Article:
There were two hours between the end of the dancing competition and the next competition which was sean nos singing. We spent the time listening to spontaneous trad sessions which occured in the small hotel parlor rooms. I sat in a comfortable chair and tried not to fall asleep. We ended up talking to a bodhrán player who taught us the basic jig and reel beats. I played them at a snail’s pace, but now I know the difference between the tune styles which I can only pray will help me in my mandolin playing. Here’s a performance of Farewell to Eirann featuring Aimee Farrell Courtney, one of the few really famous female bodhrán players I’ve come across.
By the time sean nos singing came around, we found seats next to a practicing singer who dilligently took notes on each song that was performed. If you haven’t heard sean nos singing before, you should listen to it! The songs are in Irish and the style is highly ornamental but the types of ornamentation vary widely depending on the area the song and singer hail from. Sung a capella, the songs often tell stories, and because the stories are Irish, they’re very long. The women beside us said that if we could survive the 3 hour competition, we could survive anything! We made it through until the end, and I was lulled into a very peaceful state which was great, but not great for me staying awake. The competition was being broadcasted on national TV and they kept sweeping shots over the audience, so there might be some evidence of my less than perfect attention span. The winner was Nell Ní Chroinin, one of my favorites as her voice seemed so effortless and clear. She was also one of the youngest to compete.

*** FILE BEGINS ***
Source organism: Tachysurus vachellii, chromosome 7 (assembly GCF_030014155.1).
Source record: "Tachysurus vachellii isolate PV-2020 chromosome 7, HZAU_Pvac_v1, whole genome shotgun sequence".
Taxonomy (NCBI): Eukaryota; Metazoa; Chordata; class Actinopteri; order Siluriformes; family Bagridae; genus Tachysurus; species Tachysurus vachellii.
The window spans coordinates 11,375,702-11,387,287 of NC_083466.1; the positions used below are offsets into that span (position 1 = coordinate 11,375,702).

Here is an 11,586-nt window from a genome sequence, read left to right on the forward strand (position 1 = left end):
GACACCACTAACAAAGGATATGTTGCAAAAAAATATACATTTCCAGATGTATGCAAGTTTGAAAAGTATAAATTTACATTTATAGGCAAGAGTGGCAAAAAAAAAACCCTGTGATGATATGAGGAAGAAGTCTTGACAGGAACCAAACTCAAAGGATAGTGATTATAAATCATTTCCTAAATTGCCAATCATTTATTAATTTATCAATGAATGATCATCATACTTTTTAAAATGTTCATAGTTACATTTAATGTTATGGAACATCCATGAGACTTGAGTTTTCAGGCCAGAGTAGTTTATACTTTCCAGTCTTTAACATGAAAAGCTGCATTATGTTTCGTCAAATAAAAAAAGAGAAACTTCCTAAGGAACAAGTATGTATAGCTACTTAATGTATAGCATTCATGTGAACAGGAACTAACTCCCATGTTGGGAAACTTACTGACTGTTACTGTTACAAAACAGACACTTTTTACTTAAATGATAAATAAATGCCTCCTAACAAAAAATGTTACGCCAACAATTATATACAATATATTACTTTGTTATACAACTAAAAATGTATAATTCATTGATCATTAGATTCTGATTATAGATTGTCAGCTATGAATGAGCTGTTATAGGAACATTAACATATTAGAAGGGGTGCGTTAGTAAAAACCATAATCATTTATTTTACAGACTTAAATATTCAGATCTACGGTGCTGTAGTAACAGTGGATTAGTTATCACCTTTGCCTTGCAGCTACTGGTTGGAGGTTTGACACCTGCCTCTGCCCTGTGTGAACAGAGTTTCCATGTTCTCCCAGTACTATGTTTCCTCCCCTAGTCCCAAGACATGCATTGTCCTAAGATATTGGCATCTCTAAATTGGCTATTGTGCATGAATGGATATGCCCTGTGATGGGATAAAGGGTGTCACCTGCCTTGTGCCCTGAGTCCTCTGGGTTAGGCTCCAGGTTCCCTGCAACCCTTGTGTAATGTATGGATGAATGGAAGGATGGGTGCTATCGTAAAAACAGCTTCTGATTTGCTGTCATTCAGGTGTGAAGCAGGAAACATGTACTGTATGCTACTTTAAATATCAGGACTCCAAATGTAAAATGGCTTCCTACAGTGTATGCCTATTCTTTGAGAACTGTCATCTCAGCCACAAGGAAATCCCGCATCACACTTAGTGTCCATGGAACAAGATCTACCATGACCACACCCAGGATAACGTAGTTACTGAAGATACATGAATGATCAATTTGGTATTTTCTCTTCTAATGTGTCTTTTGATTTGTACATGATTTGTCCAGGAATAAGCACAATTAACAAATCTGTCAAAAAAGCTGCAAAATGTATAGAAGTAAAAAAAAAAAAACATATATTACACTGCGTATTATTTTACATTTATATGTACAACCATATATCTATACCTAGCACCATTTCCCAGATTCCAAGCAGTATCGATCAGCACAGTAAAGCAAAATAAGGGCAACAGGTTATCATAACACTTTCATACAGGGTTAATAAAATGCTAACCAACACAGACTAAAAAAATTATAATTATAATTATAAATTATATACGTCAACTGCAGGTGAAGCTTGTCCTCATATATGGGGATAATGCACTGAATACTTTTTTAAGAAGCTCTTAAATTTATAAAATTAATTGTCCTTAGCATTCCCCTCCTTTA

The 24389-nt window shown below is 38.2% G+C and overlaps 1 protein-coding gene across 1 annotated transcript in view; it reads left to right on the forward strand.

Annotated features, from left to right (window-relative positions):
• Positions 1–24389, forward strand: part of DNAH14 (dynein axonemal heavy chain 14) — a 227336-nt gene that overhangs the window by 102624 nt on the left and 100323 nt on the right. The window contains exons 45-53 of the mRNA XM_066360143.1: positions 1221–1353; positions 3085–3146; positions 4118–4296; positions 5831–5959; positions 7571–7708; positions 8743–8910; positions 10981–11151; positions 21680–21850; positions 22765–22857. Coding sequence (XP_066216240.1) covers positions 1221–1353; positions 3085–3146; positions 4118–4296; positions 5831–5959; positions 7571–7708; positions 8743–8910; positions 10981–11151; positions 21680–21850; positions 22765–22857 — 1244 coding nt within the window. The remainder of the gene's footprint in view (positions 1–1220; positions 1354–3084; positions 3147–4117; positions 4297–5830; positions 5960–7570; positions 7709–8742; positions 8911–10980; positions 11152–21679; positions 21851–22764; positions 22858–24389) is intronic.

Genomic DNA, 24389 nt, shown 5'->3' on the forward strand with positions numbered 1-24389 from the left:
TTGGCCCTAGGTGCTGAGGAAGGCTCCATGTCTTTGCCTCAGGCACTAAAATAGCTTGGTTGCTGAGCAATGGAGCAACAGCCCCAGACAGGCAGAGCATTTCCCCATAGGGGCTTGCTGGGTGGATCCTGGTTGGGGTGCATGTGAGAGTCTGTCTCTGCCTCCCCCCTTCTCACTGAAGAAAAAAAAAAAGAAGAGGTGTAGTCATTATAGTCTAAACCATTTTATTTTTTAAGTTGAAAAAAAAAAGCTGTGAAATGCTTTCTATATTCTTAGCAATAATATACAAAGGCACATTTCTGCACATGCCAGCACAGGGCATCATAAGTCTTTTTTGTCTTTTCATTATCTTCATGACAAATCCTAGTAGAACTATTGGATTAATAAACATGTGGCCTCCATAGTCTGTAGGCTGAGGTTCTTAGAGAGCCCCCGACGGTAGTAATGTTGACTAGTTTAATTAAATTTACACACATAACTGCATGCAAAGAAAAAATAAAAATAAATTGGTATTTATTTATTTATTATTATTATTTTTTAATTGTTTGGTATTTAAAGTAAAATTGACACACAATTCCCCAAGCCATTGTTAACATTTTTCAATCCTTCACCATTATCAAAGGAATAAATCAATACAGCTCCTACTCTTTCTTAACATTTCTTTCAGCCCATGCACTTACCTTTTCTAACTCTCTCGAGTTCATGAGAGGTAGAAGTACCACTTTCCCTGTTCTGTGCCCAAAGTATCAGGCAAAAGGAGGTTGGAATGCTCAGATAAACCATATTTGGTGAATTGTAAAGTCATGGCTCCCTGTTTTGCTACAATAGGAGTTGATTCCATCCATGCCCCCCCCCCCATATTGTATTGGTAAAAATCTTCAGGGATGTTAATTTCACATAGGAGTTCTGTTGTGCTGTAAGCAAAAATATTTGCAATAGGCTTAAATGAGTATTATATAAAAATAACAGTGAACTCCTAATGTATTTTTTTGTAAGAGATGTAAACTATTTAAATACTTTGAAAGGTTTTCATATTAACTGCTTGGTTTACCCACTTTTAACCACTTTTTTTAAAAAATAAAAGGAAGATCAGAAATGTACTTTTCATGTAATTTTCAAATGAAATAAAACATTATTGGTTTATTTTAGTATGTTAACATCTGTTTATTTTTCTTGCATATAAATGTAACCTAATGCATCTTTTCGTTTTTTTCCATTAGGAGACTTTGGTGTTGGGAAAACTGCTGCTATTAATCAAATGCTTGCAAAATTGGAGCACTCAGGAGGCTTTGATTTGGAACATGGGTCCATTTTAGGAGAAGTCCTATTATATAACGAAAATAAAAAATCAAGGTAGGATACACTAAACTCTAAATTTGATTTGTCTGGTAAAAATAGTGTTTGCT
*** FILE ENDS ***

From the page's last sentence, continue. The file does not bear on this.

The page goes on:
After that, it was into the fray of the after party! We learned various important Irish terminology which I will never be able to use in class. I don’t think “I’m drunk” would go over well on my oral exam. Over the course of the night I talked with many people I would have formerly termed strangers and could now count as acquaintences. The part that bugs me is that I can never talk to any of them again because I have no idea who they were or where they were really going in life after the night ended. I’m finding that in traveling these really intense conversations are always happening which is exciting. But once they’re over, the both people just disappear from each other’s lives. I’m learning to get less hung up about this brevity, but there is still a part of me that wants to take all the best people I meet with me!
The next day, Sunday, really was a struggle to survive as we all staggered on to the bus and slept back to Galway. Arriving home to the flat, I ate oatmeal, tea, and chocolate (the first food I’d had all day), and fell into bed. Next I knew it was 5am and the light was still on. I had forgotten to turn it off.
If I had to sum up the weekend I would say it was strange and new and sometimes very confusing. I felt like I’d lived the University Halloween I’d never had at a small liberal arts school and this led me to some craziness. I was happy to go, but I will be happy to never do it again. Sometimes in life you just have to accept the wisdom of “Ni Thuigum!” and move on.